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Elon Musk explains the camera inside Tesla’s Model 3

Tesla CEO Elon Musk has clarified that a camera located above the Model 3’s rear-view mirror is there for when the car will eventually be able to work as an autonomous taxi. “It’s there for when we start competing with Uber/Lyft,” the CEO wrote on Twitter in response to someone raising privacy concerns about the camera. “In case someone messes up your car, you can check the video.” It could also augment the car’s Sentry Mode to keep an eye on pets and thieves.

Musk first spoke about his plan for Tesla cars to form an autonomous ride-sharing fleet back in 2016 when he released the car company’s “Master Plan, Part Deux.” The CEO said that he plans to allow Tesla owners to make extra money from their cars by renting them out as autonomous ride-sharing vehicles. The result, he hopes, is to “dramatically” lower the car’s cost of ownership “to the point where almost anyone could own a Tesla.”

In a follow-up Tweet, Musk confirmed that the hardware to allow for a car to be rented out like this is already present in cars the company is producing today and that it’s “just a matter of finishing the software & going through regulatory approval.” In May last year, Musk predicted that the functionality, which will be a mix of “Uber Lyft and AirBnB,” will be ready by the end of 2019.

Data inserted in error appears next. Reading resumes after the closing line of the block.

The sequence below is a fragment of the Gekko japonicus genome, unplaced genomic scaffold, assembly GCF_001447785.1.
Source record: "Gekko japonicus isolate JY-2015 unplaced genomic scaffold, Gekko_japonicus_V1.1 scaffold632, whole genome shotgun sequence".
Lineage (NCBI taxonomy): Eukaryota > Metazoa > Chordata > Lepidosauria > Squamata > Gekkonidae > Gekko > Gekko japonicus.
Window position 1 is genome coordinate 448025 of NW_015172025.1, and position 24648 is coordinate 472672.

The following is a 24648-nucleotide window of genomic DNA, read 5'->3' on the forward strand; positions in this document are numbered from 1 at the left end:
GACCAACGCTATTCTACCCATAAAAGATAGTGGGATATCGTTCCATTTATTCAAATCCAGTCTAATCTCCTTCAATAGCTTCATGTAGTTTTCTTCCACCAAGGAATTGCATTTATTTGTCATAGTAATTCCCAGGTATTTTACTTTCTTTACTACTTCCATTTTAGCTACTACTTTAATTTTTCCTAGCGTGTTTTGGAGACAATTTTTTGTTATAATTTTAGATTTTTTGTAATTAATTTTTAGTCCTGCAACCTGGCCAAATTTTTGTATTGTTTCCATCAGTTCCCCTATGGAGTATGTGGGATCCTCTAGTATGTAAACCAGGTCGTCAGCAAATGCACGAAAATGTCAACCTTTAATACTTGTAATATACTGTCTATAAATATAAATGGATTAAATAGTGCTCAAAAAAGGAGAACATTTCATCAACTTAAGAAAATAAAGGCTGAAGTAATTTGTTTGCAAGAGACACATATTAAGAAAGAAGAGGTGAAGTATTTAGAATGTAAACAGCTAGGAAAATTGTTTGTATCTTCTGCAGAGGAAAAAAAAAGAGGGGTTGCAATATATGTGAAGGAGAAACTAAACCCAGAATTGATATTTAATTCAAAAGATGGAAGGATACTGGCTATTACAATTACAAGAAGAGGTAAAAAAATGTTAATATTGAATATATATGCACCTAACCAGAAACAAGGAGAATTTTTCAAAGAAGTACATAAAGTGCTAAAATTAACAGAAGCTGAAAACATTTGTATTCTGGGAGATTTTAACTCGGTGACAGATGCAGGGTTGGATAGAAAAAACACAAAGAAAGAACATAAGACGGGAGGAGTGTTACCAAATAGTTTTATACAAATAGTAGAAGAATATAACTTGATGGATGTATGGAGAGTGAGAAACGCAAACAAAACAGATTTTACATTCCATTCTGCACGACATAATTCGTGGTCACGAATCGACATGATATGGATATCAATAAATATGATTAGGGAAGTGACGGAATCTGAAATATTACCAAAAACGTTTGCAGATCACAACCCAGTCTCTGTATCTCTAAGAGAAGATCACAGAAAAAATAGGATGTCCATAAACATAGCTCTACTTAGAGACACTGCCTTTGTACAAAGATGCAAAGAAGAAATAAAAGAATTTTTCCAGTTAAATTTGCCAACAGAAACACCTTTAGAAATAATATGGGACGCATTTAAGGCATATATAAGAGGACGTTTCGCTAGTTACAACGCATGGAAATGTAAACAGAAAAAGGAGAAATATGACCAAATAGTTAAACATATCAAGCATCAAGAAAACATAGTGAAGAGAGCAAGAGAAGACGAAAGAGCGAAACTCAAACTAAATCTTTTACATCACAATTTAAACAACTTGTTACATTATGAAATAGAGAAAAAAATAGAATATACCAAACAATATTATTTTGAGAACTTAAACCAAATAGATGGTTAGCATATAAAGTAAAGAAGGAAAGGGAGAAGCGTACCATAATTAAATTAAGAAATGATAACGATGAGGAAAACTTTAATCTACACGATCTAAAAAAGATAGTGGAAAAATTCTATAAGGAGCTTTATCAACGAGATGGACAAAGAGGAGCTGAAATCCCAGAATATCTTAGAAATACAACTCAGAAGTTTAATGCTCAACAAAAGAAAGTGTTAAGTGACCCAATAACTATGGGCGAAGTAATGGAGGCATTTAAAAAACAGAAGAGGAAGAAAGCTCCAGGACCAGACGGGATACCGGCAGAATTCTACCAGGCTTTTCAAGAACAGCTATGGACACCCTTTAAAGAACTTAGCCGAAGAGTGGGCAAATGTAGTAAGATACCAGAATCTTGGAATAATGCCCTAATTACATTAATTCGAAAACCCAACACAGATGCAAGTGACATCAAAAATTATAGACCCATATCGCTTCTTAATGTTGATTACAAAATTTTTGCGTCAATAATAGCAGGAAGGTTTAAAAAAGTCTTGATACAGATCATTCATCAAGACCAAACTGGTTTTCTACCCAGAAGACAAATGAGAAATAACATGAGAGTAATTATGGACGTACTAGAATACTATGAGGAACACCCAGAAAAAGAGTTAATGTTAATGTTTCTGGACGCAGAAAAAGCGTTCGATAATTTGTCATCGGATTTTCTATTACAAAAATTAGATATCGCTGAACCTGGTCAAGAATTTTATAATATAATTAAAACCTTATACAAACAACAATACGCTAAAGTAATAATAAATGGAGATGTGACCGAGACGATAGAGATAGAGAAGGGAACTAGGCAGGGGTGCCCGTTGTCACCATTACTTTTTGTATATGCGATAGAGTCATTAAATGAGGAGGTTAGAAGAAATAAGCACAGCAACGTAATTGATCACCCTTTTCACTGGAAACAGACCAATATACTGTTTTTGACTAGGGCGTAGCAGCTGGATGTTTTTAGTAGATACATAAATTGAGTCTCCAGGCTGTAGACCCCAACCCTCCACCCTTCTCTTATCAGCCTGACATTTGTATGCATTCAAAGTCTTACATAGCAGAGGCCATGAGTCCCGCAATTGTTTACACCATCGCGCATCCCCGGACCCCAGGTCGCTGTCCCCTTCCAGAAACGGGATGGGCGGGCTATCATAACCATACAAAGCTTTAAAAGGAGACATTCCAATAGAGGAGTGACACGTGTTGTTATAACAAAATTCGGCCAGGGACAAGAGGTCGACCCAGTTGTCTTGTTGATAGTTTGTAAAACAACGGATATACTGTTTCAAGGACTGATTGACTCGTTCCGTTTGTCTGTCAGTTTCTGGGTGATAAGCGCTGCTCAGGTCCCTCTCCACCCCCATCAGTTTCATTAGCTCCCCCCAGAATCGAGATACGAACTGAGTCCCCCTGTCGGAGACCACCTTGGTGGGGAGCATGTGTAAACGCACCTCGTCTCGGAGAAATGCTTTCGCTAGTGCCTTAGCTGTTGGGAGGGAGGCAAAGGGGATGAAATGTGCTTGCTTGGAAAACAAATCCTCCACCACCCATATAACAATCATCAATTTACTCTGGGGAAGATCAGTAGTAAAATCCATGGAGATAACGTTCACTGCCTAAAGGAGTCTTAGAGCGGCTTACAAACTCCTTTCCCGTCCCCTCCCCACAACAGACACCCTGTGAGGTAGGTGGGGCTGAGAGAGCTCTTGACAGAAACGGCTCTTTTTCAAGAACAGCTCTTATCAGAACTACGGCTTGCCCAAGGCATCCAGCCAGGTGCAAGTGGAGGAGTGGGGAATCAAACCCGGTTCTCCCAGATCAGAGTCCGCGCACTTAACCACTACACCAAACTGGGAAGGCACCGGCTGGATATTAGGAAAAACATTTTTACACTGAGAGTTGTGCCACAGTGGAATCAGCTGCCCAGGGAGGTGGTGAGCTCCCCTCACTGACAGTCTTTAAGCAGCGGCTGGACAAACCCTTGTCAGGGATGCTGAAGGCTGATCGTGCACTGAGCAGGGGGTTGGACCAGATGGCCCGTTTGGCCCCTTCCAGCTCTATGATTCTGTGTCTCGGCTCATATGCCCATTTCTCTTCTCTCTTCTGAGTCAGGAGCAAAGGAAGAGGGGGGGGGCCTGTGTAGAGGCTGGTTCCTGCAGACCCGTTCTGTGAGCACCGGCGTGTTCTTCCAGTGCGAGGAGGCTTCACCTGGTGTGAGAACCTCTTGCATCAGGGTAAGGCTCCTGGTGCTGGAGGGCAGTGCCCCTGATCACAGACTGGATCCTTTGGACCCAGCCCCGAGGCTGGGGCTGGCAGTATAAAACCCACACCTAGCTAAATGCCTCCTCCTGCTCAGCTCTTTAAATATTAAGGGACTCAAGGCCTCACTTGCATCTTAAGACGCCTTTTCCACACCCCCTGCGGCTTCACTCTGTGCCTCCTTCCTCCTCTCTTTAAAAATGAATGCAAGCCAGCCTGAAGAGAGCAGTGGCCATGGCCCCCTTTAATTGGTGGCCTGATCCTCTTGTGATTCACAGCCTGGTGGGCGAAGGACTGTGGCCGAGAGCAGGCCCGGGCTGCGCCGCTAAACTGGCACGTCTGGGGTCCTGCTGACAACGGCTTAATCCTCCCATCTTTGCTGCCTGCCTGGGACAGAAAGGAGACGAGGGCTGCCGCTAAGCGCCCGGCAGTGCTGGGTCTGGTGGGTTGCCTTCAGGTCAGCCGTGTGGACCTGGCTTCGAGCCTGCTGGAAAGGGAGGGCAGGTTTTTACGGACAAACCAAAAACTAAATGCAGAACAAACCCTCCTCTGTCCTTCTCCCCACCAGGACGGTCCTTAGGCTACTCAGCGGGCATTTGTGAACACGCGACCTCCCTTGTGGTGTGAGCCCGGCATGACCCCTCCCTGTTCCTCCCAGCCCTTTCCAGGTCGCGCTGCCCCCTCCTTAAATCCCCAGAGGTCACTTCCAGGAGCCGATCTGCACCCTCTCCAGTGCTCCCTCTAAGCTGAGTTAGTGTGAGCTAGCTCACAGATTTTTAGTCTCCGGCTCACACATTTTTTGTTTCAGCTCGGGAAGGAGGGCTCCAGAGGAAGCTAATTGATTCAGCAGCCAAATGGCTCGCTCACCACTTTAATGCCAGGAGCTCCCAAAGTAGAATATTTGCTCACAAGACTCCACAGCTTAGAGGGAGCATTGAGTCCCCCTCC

The CEO added that once the functionality is eventually enabled, the cars will include an option to disable the internal camera. Until that happens, the camera will be permanently turned off.

As well as keeping an eye on passengers while you’re not present, Musk also said that the internal camera “could be used to supplement cameras on [the] outside of [the] vehicle, as it can see through 2nd side windows & rear window.” This is a feature that could foreseeably extend the function of Tesla’s Sentry mode, by recording thieves during a break-in. “Sentry Mode is barely at V1.0. Will improve a lot in coming months,” said Musk in a followup tweet.

Musk’s tweets came on the same day as a judge ordered the CEO to resolve his ongoing dispute with the SEC, and suggest that he does not intend to stop discussing Tesla’s future projects publicly on Twitter. The SEC has criticised Musk for making market-sensitive statements on Twitter without pre-approval from an in-house lawyer.

Given Musk’s propensity for making bold timeline predictions that are quietly abandoned later on — such as that time he said that a Tesla would be able to drive itself across the country in 2018 or the sale of a $35,000 Model 3 in 2016— it’s best not to bet on the functionality arriving this year. Especially when doing so will require the approval of regulators, who move much more slowly than Silicon Valley. Nevertheless, Musk has promised to provide more details about the functionality during a live webcast on April 22.


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